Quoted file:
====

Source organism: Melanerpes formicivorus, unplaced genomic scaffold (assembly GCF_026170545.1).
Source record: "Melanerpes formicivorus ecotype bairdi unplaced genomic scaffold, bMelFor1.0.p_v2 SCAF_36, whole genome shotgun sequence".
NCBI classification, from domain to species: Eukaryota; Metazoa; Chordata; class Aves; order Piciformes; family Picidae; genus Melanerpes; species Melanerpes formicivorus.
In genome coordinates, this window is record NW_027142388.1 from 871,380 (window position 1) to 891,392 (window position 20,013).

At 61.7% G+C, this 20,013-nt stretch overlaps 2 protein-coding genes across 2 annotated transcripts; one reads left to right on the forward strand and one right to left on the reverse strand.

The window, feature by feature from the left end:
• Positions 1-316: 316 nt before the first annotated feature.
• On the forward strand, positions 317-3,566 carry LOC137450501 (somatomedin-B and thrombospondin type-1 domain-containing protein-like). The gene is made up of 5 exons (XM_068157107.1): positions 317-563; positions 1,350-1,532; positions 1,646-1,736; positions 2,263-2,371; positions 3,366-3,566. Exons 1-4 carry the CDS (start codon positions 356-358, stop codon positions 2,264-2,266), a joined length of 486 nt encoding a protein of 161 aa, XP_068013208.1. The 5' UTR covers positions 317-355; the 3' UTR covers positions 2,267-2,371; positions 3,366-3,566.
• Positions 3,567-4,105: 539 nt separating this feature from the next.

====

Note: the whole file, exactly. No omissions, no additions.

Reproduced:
Source organism: Melanerpes formicivorus, unplaced genomic scaffold (assembly GCF_026170545.1).
Source record: "Melanerpes formicivorus ecotype bairdi unplaced genomic scaffold, bMelFor1.0.p_v2 SCAF_36, whole genome shotgun sequence".
NCBI classification, from domain to species: Eukaryota; Metazoa; Chordata; class Aves; order Piciformes; family Picidae; genus Melanerpes; species Melanerpes formicivorus.
In genome coordinates, this window is record NW_027142388.1 from 871,380 (window position 1) to 891,392 (window position 20,013).

At 61.7% G+C, this 20,013-nt stretch overlaps 2 protein-coding genes across 2 annotated transcripts; one reads left to right on the forward strand and one right to left on the reverse strand.

The window, feature by feature from the left end:
• Positions 1-316: 316 nt before the first annotated feature.
• On the forward strand, positions 317-3,566 carry LOC137450501 (somatomedin-B and thrombospondin type-1 domain-containing protein-like). The gene is made up of 5 exons (XM_068157107.1): positions 317-563; positions 1,350-1,532; positions 1,646-1,736; positions 2,263-2,371; positions 3,366-3,566. Exons 1-4 carry the CDS (start codon positions 356-358, stop codon positions 2,264-2,266), a joined length of 486 nt encoding a protein of 161 aa, XP_068013208.1. The 5' UTR covers positions 317-355; the 3' UTR covers positions 2,267-2,371; positions 3,366-3,566.
• Positions 3,567-4,105: 539 nt separating this feature from the next.